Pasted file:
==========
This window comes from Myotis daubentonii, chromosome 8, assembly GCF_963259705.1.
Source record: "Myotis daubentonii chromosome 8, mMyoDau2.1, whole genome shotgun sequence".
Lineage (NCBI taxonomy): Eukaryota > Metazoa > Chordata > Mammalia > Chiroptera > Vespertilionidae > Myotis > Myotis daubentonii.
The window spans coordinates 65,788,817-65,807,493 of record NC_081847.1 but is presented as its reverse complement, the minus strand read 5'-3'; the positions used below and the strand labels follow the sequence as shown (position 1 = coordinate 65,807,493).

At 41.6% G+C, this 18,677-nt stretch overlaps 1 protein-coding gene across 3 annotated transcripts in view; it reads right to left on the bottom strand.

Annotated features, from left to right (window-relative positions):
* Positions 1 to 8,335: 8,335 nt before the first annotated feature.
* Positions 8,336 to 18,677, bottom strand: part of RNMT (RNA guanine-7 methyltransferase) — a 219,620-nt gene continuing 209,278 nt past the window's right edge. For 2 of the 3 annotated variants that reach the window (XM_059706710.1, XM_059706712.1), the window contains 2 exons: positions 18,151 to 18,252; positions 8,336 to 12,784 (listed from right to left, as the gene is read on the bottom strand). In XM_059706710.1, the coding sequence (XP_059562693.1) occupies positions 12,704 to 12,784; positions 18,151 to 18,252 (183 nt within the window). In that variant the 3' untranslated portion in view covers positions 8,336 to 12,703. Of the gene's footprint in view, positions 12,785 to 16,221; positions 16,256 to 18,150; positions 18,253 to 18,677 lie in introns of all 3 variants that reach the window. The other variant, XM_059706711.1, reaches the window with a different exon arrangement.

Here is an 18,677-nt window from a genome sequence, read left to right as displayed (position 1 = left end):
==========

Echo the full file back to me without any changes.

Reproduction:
This window comes from Myotis daubentonii, chromosome 8, assembly GCF_963259705.1.
Source record: "Myotis daubentonii chromosome 8, mMyoDau2.1, whole genome shotgun sequence".
Lineage (NCBI taxonomy): Eukaryota > Metazoa > Chordata > Mammalia > Chiroptera > Vespertilionidae > Myotis > Myotis daubentonii.
The window spans coordinates 65,788,817-65,807,493 of record NC_081847.1 but is presented as its reverse complement, the minus strand read 5'-3'; the positions used below and the strand labels follow the sequence as shown (position 1 = coordinate 65,807,493).

At 41.6% G+C, this 18,677-nt stretch overlaps 1 protein-coding gene across 3 annotated transcripts in view; it reads right to left on the bottom strand.

Annotated features, from left to right (window-relative positions):
* Positions 1 to 8,335: 8,335 nt before the first annotated feature.
* Positions 8,336 to 18,677, bottom strand: part of RNMT (RNA guanine-7 methyltransferase) — a 219,620-nt gene continuing 209,278 nt past the window's right edge. For 2 of the 3 annotated variants that reach the window (XM_059706710.1, XM_059706712.1), the window contains 2 exons: positions 18,151 to 18,252; positions 8,336 to 12,784 (listed from right to left, as the gene is read on the bottom strand). In XM_059706710.1, the coding sequence (XP_059562693.1) occupies positions 12,704 to 12,784; positions 18,151 to 18,252 (183 nt within the window). In that variant the 3' untranslated portion in view covers positions 8,336 to 12,703. Of the gene's footprint in view, positions 12,785 to 16,221; positions 16,256 to 18,150; positions 18,253 to 18,677 lie in introns of all 3 variants that reach the window. The other variant, XM_059706711.1, reaches the window with a different exon arrangement.

Here is an 18,677-nt window from a genome sequence, read left to right as displayed (position 1 = left end):